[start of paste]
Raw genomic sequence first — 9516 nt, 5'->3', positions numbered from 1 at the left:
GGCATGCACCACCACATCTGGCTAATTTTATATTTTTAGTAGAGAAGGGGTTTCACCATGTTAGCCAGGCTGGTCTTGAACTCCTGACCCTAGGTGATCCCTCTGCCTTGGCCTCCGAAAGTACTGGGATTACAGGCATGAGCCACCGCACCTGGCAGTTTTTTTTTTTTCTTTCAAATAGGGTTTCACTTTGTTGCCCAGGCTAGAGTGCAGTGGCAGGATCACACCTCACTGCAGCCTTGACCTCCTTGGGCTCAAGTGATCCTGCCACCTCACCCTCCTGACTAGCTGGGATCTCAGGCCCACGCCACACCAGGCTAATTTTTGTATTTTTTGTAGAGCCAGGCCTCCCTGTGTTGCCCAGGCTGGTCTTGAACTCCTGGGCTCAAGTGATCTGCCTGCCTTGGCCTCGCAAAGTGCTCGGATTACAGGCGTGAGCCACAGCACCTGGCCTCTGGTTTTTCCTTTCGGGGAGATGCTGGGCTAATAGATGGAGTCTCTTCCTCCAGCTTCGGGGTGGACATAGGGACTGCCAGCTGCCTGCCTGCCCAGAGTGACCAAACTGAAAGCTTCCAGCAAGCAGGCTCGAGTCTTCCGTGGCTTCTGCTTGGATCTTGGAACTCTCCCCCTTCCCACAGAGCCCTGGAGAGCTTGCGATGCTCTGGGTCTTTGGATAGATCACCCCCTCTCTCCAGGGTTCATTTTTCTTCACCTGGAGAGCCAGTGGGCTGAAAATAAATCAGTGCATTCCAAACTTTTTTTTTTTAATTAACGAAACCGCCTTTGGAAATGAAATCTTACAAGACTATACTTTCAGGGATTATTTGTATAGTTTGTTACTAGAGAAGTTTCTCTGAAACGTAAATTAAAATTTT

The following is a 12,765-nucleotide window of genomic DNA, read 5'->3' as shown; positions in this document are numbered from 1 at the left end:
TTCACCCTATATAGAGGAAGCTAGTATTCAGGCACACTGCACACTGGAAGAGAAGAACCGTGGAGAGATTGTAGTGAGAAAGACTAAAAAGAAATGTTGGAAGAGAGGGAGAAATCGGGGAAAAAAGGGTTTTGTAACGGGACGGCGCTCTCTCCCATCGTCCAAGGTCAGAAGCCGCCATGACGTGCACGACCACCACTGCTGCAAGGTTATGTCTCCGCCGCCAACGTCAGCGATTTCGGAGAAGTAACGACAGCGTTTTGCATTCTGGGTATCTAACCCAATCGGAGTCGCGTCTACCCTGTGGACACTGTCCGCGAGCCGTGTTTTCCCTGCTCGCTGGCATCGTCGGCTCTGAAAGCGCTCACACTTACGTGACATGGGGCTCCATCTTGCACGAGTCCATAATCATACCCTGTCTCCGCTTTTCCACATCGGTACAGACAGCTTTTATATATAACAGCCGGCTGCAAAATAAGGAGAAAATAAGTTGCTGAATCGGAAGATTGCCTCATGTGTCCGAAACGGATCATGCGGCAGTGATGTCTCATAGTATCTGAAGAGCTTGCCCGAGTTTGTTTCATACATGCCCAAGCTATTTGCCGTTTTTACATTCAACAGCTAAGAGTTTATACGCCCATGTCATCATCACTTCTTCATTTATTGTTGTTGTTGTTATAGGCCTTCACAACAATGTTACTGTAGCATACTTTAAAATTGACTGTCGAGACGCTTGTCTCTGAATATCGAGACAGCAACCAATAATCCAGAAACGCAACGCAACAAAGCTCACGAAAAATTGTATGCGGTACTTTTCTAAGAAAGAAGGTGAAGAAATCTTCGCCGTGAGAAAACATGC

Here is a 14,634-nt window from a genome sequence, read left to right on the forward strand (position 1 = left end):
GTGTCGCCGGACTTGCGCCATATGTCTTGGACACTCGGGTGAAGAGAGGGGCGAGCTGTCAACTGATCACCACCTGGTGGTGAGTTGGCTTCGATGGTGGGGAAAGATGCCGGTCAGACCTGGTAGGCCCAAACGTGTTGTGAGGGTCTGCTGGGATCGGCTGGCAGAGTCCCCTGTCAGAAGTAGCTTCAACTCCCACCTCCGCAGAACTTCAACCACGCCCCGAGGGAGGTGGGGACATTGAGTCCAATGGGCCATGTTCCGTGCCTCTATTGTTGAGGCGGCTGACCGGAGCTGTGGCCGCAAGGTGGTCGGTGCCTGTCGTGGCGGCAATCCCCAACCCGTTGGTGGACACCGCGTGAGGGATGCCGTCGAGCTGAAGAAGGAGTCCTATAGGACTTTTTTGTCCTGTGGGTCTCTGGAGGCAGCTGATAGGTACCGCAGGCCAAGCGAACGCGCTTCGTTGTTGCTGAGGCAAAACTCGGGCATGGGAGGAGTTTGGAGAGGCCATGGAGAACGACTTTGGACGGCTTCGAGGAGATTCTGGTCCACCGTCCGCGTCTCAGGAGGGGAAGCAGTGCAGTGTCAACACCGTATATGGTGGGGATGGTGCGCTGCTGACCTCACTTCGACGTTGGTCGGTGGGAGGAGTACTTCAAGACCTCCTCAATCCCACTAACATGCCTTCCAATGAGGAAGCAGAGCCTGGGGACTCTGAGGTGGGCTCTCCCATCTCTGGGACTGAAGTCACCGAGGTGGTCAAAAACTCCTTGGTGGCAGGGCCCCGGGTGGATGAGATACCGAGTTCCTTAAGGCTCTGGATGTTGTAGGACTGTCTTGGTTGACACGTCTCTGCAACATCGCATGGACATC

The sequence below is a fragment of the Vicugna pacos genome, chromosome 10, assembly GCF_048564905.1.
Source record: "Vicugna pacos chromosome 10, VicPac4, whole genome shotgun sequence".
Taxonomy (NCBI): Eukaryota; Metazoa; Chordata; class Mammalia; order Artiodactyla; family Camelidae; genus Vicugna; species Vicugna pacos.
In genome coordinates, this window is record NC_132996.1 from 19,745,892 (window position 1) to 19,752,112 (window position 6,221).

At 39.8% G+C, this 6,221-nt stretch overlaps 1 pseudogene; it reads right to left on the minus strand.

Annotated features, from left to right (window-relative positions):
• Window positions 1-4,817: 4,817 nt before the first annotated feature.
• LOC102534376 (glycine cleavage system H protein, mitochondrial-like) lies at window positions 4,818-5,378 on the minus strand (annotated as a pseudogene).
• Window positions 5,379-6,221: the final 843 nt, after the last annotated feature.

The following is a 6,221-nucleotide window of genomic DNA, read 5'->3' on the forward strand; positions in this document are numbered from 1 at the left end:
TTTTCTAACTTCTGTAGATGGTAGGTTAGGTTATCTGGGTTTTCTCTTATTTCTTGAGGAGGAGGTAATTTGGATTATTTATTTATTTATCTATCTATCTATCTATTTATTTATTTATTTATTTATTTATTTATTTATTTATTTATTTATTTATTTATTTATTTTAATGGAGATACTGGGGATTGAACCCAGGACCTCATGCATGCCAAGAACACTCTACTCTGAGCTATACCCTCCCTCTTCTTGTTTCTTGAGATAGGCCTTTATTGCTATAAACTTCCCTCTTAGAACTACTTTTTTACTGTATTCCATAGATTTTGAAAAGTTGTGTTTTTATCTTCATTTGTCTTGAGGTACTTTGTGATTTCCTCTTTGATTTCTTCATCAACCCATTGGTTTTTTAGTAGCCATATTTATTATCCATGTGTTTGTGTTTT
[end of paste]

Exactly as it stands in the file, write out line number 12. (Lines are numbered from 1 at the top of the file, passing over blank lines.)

Annotated features, from left to right (window-relative positions):